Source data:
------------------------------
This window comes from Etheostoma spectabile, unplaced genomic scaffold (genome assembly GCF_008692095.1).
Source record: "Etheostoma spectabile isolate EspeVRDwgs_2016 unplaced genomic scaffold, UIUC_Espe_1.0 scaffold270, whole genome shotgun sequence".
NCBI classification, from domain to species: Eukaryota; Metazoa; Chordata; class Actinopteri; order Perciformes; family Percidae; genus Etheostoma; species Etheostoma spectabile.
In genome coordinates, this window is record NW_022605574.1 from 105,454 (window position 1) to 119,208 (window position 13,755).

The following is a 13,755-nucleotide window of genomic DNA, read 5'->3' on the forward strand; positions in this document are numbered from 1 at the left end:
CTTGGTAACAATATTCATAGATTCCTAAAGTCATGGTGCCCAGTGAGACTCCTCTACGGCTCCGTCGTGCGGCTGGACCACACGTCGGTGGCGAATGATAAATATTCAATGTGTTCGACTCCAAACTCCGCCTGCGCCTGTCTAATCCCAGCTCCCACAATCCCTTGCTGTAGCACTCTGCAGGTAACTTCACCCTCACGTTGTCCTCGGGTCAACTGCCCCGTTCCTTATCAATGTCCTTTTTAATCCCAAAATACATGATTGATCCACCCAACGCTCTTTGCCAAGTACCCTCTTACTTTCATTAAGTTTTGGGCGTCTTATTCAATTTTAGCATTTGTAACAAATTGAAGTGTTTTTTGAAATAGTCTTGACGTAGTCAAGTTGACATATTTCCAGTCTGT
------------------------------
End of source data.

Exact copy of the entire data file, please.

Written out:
This window comes from Etheostoma spectabile, unplaced genomic scaffold (genome assembly GCF_008692095.1).
Source record: "Etheostoma spectabile isolate EspeVRDwgs_2016 unplaced genomic scaffold, UIUC_Espe_1.0 scaffold270, whole genome shotgun sequence".
NCBI classification, from domain to species: Eukaryota; Metazoa; Chordata; class Actinopteri; order Perciformes; family Percidae; genus Etheostoma; species Etheostoma spectabile.
In genome coordinates, this window is record NW_022605574.1 from 105,454 (window position 1) to 119,208 (window position 13,755).

The following is a 13,755-nucleotide window of genomic DNA, read 5'->3' on the forward strand; positions in this document are numbered from 1 at the left end:
CTTGGTAACAATATTCATAGATTCCTAAAGTCATGGTGCCCAGTGAGACTCCTCTACGGCTCCGTCGTGCGGCTGGACCACACGTCGGTGGCGAATGATAAATATTCAATGTGTTCGACTCCAAACTCCGCCTGCGCCTGTCTAATCCCAGCTCCCACAATCCCTTGCTGTAGCACTCTGCAGGTAACTTCACCCTCACGTTGTCCTCGGGTCAACTGCCCCGTTCCTTATCAATGTCCTTTTTAATCCCAAAATACATGATTGATCCACCCAACGCTCTTTGCCAAGTACCCTCTTACTTTCATTAAGTTTTGGGCGTCTTATTCAATTTTAGCATTTGTAACAAATTGAAGTGTTTTTTGAAATAGTCTTGACGTAGTCAAGTTGACATATTTCCAGTCTGT